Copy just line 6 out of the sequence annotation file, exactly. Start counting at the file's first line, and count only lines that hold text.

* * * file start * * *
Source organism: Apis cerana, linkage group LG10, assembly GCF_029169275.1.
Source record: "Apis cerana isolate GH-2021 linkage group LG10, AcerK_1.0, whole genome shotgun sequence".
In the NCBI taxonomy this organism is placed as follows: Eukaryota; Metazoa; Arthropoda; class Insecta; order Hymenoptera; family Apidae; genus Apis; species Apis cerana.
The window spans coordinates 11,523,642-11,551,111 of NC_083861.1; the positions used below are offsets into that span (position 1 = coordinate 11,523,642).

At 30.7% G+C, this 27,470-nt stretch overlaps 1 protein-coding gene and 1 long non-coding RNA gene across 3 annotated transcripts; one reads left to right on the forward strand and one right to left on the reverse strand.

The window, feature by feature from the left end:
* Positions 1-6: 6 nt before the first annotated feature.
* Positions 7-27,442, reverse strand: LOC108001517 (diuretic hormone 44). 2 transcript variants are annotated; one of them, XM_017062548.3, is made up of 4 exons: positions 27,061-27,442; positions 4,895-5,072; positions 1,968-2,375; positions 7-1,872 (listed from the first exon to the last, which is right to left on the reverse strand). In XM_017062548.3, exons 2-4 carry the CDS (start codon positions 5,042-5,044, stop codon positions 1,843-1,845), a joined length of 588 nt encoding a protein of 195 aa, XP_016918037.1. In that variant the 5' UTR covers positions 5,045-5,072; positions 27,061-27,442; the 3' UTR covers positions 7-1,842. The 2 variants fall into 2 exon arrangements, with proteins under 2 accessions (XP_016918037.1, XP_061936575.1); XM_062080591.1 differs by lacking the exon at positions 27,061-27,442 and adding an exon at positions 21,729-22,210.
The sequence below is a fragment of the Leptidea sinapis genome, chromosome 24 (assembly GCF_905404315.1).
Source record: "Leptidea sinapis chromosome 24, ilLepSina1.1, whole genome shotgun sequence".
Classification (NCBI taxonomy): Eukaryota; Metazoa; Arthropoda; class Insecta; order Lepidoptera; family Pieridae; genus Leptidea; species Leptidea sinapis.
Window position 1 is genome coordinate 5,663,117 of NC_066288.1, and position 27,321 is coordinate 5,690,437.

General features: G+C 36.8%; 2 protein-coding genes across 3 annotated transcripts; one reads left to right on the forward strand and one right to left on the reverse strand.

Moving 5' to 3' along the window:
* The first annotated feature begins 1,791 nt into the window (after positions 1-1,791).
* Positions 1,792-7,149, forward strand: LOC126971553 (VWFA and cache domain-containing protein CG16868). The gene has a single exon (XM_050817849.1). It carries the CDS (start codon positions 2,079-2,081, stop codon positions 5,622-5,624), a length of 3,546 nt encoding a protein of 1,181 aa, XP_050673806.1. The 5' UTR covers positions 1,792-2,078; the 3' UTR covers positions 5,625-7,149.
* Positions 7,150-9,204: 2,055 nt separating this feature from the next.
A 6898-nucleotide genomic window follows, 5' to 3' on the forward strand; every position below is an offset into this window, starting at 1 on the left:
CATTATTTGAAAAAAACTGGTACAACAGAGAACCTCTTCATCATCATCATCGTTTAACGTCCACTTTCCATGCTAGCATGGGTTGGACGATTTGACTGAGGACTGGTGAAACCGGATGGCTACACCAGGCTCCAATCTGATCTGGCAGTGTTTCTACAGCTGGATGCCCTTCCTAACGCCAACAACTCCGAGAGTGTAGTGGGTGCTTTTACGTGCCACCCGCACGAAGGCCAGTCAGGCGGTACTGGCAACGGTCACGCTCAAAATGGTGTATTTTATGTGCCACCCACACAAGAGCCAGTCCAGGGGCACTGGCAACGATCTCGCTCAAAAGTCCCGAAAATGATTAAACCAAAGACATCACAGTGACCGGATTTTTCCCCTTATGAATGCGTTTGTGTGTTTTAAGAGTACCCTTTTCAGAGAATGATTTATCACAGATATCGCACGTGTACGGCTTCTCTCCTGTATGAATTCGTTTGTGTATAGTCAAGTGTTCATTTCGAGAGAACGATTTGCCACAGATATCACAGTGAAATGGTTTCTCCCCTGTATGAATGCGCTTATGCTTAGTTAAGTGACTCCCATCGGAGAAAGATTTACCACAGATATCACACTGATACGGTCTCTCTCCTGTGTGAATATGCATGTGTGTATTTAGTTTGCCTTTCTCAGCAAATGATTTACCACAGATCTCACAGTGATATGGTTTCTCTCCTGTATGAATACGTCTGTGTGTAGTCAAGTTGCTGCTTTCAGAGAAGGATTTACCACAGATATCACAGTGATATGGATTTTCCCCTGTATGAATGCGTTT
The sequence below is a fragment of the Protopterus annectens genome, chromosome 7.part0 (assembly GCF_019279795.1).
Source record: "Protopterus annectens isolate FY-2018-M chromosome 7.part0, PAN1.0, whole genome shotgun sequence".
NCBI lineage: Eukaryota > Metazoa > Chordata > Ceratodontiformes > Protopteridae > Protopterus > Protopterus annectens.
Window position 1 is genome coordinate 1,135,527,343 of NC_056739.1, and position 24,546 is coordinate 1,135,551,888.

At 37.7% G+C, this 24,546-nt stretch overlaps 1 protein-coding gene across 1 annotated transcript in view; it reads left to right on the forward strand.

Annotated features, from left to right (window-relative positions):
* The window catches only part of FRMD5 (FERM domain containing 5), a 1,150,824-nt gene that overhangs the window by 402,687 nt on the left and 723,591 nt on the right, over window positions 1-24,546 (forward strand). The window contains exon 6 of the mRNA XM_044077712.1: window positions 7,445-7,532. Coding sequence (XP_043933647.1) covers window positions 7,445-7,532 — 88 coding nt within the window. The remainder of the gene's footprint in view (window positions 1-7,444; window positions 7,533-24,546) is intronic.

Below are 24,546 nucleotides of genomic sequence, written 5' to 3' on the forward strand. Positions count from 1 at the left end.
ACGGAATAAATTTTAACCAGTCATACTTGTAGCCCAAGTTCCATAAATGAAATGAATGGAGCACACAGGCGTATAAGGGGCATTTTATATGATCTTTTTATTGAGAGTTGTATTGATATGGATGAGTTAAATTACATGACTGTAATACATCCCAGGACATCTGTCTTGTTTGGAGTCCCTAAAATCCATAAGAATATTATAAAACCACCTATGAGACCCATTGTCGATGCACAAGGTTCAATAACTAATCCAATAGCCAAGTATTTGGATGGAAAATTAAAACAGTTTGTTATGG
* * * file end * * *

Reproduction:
The window, feature by feature from the left end: